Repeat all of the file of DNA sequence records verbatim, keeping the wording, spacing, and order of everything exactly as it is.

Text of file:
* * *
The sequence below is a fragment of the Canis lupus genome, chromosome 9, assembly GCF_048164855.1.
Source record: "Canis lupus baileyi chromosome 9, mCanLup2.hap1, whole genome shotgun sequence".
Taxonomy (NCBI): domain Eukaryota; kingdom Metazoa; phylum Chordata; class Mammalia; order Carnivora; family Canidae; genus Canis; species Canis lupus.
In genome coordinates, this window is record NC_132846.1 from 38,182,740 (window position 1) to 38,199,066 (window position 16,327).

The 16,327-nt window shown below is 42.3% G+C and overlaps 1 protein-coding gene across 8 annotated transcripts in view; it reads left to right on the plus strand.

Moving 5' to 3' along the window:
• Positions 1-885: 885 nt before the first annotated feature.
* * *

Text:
The sequence below is a fragment of the Canis lupus genome, chromosome 9, assembly GCF_048164855.1.
Source record: "Canis lupus baileyi chromosome 9, mCanLup2.hap1, whole genome shotgun sequence".
Taxonomy (NCBI): domain Eukaryota; kingdom Metazoa; phylum Chordata; class Mammalia; order Carnivora; family Canidae; genus Canis; species Canis lupus.
In genome coordinates, this window is record NC_132846.1 from 38,182,740 (window position 1) to 38,199,066 (window position 16,327).

The 16,327-nt window shown below is 42.3% G+C and overlaps 1 protein-coding gene across 8 annotated transcripts in view; it reads left to right on the plus strand.

Moving 5' to 3' along the window:
• Positions 1-885: 885 nt before the first annotated feature.